With the same commander it was in action again the following year, but this time in Scotland, when at the battle of Culloden in April of that year it took part in quelling the last of the great Jacobite rebellions (indeed it was the only Scottish regiment to have fought against the rebels in all three insurrections).
With the introduction of regimental numbering in 1751, the regiment became the 25th Foot and it was as such that it took perhaps its most famous battle honour at Minden on 1st August 1759. Here, in an allied force under Ferdinand of Brunswick, with five other British infantry regiments, the 25th marched in line against 10,000 French cavalry and broke the enemy centre. It was a remarkable feat and is still celebrated every anniversary of the battle.
Following prolonged garrison duties on Minorca from 1768 to 1780, the regiment was sent to relieve Gibraltar, and in the same year, for a number of reasons, was retitled ‘the 25th (Sussex) Regiment of Foot’.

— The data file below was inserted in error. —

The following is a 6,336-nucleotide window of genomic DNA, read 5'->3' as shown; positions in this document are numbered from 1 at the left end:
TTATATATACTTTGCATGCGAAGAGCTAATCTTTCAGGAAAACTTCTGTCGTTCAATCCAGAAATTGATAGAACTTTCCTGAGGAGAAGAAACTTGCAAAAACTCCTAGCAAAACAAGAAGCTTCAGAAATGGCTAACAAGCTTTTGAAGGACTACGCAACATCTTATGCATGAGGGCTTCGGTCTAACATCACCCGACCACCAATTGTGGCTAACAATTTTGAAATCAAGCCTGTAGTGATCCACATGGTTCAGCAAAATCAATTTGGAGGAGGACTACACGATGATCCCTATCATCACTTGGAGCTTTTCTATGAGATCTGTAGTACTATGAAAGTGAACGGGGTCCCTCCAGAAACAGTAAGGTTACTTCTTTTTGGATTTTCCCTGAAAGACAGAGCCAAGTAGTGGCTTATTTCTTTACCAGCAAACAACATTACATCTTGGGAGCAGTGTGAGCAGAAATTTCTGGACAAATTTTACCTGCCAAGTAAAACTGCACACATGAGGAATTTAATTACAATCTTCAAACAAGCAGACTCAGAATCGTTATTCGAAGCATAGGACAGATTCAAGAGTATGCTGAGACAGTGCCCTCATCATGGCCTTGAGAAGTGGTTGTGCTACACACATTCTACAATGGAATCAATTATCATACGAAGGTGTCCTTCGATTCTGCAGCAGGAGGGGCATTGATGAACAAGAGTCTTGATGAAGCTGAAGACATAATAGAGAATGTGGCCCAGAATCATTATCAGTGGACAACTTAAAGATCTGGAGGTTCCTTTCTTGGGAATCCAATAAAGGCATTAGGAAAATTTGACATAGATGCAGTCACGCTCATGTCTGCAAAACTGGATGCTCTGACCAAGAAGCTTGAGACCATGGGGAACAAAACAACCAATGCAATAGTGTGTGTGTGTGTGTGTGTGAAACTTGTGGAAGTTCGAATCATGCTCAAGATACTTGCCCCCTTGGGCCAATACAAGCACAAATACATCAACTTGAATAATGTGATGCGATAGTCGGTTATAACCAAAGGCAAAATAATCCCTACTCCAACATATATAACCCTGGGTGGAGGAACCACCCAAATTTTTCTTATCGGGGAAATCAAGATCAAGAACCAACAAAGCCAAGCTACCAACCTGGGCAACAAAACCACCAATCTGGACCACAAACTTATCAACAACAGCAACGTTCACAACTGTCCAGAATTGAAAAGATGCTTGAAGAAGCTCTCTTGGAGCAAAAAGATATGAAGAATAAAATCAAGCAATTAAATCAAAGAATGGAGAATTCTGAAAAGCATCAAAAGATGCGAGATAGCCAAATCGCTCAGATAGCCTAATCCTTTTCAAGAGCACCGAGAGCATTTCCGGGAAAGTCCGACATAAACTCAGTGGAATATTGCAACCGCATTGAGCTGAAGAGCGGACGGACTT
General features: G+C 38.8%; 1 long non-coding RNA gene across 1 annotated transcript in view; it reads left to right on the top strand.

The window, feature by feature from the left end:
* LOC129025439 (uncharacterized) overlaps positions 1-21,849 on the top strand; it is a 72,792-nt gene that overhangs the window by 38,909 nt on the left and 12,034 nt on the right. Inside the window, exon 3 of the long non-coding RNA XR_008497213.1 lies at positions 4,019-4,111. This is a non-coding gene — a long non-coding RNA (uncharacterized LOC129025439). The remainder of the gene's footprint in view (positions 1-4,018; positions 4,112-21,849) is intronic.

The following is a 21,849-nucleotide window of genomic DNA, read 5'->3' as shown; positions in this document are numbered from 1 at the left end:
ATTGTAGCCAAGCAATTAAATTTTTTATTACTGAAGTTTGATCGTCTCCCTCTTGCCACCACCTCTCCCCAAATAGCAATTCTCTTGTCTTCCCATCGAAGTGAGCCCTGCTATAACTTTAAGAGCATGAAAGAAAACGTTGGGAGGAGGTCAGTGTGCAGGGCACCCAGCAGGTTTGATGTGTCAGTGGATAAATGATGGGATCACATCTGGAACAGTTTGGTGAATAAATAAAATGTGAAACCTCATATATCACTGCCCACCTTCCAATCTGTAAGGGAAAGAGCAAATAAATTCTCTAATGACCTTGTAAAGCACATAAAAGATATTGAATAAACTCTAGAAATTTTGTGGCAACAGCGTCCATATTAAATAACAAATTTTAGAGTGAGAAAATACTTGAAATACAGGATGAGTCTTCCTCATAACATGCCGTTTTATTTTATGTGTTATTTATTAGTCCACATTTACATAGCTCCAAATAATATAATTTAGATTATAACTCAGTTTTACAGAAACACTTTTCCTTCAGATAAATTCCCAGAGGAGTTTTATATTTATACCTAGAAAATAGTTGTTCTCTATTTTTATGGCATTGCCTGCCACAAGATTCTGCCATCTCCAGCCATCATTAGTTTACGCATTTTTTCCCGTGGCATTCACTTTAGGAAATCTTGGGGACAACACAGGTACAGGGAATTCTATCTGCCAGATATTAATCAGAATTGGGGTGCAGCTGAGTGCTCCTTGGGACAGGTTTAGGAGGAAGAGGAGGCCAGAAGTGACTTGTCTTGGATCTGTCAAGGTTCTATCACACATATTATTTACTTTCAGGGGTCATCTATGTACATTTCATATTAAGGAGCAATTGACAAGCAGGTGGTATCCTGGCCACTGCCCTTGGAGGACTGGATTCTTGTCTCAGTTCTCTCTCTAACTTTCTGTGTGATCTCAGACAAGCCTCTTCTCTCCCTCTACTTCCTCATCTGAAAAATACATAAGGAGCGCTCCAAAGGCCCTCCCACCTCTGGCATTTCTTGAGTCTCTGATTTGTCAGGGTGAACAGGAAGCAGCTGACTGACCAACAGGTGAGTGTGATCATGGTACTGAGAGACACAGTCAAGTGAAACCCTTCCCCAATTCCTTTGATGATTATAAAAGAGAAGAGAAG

New hostilities with Revolutionary France saw the regiment provide marine detachments for service aboard British warships in the Mediterranean, English Channel and the North Sea. The Grenadier and Light Companies were present at Admiral Howe’s great victory on the ‘Glorious First of June’, 1794.
With the regiment in Grenada fighting a French-led slave rebellion, in 1795 a second, home battalion was formed.
In August 1799 the regiment sailed from the Isle of Wight to Kent, where, at Canterbury General Abercromby was assembling a force for the invasion of the Netherlands. In October 1799 the 25th won a third battle honour at the Battle of Egmont-op-Zee, fighting in the vanguard of Sir John Moore’s brigade on the sand dunes.
In 1801 the Regiment was sent to Egypt with Sir Ralph Abercromby’s force and took part in the capture of Alexandria, thus earning, the right to bear the emblem of the Sphinx on its Colours.
The 1st battalion spent the most part of the Napoleonic Wars in the West Indies. Martinique was taken in 1809, and Guadeloupe in 1811. During this campaign the Battalion lost more men through disease than as a result of enemy action. Also during this period, in 1805, at the order of King George III, the regiment was retitled the ‘King’s Own Borderers’ and its facings changed to royal blue.